Three Georgetown University students collect water samples we wanted to see how well the largest advanced wastewater treatment plant in the world filters out microplastics.
By Andrea Erickson, Managing Director, Water Security, The Nature Conservancy Nature is often admired for its beauty, but rarely for the critical role it plays in moving, storing and filtering water before it comes out of our taps. Rivers, lakes, soil, plants and trees serve as our most basic water infrastructure. While investments in gray…
According to geologists, I am the third oldest river in the world, with the first and second places going to the River Nile and the New River (Virginia, West Virginia, and North Carolina). As an old-timer my gradient is low with slow erosion, whereas younger cousins flow more quickly, tumbling down to the sea carrying lots of sediment. My waters flow south to north for 218 miles (351 kilometers), and they helped to shape the Appalachian Mountains. I am the French Broad River, named by French settlers in the region centuries ago at a time when I was one of the two broad rivers in western North Carolina.
An international research team partnering with a local fisheries research institute installed a research buoy in Tanzanian waters on Lake Tanganyika earlier this month. It is the first of its kind on the African continent, marking a major milestone in both local and global research to understand the role and response of lakes to climate…
Words by Chandra Brown
Photos by West Howland
I work summers in the Grand Canyon. This is the ultimate goal for a lot of career river guides; it’s what some consider the best guiding job in the world. I know I’m lucky. In the Grand Canyon, we take people rafting for fifteen days at a time. We try to hide from the summer sun. We tell stories of ancient things, and our own journeys become new stories.
Women—representing many places, ages, tribes, and other identities—are core to the story of Standing Rock. They run kitchens, start schools, organize supplies, provide healing, and offer wisdom. These are their words.
To be able to share the beauty and wonder of these underwater caves with other people is one of our main aims in this project. One of the best ways we can do this is by making maps.
But he’s not giving up on the idea of a permanent ban on fracking in Maryland – and he and Nadine have proven their ability to turn dreams into reality. Alongside their colleagues at Citizen Shale, as well as people across the state who envision a cleaner, more sustainable future for Maryland, it’s safe to bet that they’ll continue and win this fight.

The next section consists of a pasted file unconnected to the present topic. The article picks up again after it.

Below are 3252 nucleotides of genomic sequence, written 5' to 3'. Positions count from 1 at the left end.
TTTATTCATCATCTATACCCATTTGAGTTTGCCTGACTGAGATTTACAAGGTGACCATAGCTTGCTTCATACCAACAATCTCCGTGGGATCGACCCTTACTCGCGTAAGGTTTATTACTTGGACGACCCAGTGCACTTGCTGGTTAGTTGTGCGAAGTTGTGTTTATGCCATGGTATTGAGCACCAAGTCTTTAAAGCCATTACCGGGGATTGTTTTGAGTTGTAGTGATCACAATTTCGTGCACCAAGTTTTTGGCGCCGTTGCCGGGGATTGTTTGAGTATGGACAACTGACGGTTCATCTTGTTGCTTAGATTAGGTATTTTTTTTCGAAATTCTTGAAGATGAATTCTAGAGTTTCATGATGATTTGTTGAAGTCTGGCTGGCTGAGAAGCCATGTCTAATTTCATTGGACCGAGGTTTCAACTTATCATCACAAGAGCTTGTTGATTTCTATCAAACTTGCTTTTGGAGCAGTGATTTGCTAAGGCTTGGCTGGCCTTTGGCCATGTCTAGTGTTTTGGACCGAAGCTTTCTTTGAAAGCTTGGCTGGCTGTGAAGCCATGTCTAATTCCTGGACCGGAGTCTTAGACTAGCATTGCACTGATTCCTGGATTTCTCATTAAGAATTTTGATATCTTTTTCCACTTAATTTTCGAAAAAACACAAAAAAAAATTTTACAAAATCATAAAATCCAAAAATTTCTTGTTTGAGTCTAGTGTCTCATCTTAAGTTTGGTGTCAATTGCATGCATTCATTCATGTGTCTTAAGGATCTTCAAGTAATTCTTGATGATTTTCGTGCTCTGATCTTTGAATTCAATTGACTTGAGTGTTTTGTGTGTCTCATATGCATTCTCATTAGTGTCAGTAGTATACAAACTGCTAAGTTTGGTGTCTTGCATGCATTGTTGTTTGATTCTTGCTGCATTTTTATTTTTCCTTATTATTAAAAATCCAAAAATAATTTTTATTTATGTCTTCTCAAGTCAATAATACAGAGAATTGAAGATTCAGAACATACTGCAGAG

To honor the Water Protectors who peacefully persevered amidst chilling temperatures and tempraments solely to protect our waters, I ask you to help spread an appreciation and a deep love for water and all that it does. Share your favorite water-related lessons with us!
By Chris Jordan, GWC’s Nicaragua Programs Director (with editorial help from Gerald R. Urquhart, Assistant Professor at Michigan State University) November 24, 2016, is a day I will never forget. While many in the United States were sitting down to enjoy Thanksgiving Dinner, I was hunkered down with my forest patrol team in Nicaragua as…
When I surface exhausted at the end of day, the job really begins. It is my role to create these short videos for you each night before I crawl into my hammock for a few hours sleep.
One of our team members found a hilarious video online about train safety. After a good laugh, we decided to try our hand at sending our own safety message out into the world.
Blue holes are time capsules that contain some of the most intriguing collections of natural, geologic, and human history in the West Indies. Take a closer look.
Our team members do not want to keep all this experience for themselves … They want everybody, and especially the local people of the Bahamas, to benefit from it.
Habitat loss, civil unrest and illegal hunting are driving a “devastating decline” of the iconic giraffe, the International Union for Conservation of Nature said today. The global giraffe population has plummeted by up to 40 percent over the last 30 years, and the species is now listed as Vulnerable on the IUCN Red List of Threatened Species.
An update to the IUCN Red List was released at the 13th Conference of the Parties to the Convention on Biological Diversity (CBD COP13) in Cancun, Mexico. Apart from the giraffe the list also has grim news for birds, wild plants, and Lake Victoria’s freshwater species: Full details in this post.